Knowing Where Your Time Goes is Essential in College
Time management is an issue that many college students struggle with. Personally, I go to class for 15 hours each week, work for 20 hours a week, and sleep for 56 hours each week. However, there are 168 hours in each week (24 hours x 7 days) and I can only account for 91 of them. I have a feeling that many college students can relate to my situation, and although it’s not really a big deal if you cannot count where every single minute of every single day goes, knowing how much time you spend on your daily activities can help you become a better student. Confused? Read on and I’ll explain.
Most college students study about three hours outside of class for every hour they actually spend in a classroom. This means that if you are taking 15 hours in the upcoming semester, you should be studying for 45 hours outside of the classroom. However, if you do not set aside the time for this responsibility, you probably are not going to actually do it.
This scenario can be applied to many other aspects of your life, such as cleaning your dorm room, going to the gym, or holding down a job. For several years I have heard my friends say they cannot hang out because they just don’t have the time. So, in order to keep you from becoming one of those people, try using this Weekly Time Usage List to help you discover that you really do have time to do all of the things you want AND study those 45 hours a week!
First, let’s address the things you have to do: school, work, and sleep. Like I said above, this makes up 91 one of my weekly 168 hours, so I have 77 hours left in my week for personal activities. In order to determine your personal activities, make a list of all the things you have to do each week. This list could include activities such as eating, cleaning, and studying.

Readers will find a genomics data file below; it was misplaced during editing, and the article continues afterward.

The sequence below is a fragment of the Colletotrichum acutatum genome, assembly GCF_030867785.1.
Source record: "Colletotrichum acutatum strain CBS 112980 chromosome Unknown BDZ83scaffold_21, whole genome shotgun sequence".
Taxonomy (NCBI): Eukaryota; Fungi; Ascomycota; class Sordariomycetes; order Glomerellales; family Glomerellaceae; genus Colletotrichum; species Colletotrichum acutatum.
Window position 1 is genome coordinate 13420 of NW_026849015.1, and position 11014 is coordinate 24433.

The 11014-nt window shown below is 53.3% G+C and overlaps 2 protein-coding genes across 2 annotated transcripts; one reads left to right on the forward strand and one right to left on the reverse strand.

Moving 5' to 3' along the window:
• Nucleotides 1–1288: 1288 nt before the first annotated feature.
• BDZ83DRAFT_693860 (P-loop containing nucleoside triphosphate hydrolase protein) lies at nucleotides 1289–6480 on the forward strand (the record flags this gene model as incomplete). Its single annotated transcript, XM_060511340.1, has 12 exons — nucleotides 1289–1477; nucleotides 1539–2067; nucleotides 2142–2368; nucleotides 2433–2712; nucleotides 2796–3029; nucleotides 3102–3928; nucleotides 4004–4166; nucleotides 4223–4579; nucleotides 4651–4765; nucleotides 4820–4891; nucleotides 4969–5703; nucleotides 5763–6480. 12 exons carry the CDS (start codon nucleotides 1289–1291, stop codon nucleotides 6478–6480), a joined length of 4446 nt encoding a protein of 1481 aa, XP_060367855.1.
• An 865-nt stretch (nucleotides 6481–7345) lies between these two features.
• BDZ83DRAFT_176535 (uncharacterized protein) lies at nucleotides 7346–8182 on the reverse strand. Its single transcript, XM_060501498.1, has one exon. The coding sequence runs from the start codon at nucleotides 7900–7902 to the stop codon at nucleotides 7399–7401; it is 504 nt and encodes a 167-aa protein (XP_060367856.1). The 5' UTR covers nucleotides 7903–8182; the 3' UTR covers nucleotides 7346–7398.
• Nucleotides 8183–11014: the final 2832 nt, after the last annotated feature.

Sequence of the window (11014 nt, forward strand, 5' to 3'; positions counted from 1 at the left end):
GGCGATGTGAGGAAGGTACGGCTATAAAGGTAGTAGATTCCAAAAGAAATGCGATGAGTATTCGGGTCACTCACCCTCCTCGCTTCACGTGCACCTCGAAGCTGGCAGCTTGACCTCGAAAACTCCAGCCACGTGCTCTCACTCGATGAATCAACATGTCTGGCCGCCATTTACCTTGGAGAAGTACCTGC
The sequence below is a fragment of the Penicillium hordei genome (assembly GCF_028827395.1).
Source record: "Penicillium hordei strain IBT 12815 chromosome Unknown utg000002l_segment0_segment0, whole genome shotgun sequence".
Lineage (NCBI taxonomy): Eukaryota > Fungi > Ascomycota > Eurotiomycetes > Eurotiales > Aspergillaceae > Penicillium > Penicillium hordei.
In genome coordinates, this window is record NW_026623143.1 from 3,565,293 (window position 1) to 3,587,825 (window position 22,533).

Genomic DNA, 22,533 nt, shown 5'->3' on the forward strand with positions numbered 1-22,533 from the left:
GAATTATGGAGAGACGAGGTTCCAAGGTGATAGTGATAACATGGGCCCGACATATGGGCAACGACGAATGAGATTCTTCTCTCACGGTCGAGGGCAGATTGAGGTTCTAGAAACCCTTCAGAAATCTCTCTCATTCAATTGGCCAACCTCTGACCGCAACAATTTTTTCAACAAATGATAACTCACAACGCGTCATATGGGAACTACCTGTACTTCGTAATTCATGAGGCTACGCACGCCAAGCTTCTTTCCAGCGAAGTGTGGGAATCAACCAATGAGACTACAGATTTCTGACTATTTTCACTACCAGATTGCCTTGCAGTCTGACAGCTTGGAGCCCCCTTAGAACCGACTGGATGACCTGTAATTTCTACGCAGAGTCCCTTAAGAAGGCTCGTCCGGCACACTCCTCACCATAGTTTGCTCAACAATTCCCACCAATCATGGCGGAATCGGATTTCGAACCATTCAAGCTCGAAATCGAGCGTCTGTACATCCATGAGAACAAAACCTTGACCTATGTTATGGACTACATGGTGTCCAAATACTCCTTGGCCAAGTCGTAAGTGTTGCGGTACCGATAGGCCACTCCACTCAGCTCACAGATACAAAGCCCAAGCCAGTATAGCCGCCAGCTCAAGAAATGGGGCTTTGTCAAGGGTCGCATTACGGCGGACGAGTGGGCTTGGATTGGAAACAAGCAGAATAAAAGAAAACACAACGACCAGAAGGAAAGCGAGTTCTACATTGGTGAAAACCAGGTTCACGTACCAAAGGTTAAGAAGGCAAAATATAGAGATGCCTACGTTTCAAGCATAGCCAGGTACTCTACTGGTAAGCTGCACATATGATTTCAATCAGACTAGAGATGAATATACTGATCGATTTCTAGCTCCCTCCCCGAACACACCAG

Let’s say that you take 2.5 hours to eat each day, 2 hours to clean your house each week, and 45 hours studying. This means that you would spend 47 hours on your personal activities. All in all, you are spending 138 hours on the things you have to do each week, leaving yourself 30 hours for having fun, hanging out with your friends, or other responsibilities.
So, the moral of this lesson: if you plan out your time and budget it according to the things that you have to do, you will end up having time to do the things you want to do. There are many ways to keep yourself on the schedule, but the way that has worked best for me has been keeping a planner with designated times for all of my responsibilities and then actually following that planner.
Do you have any tips for managing your time in college? Share them below in the comments section!
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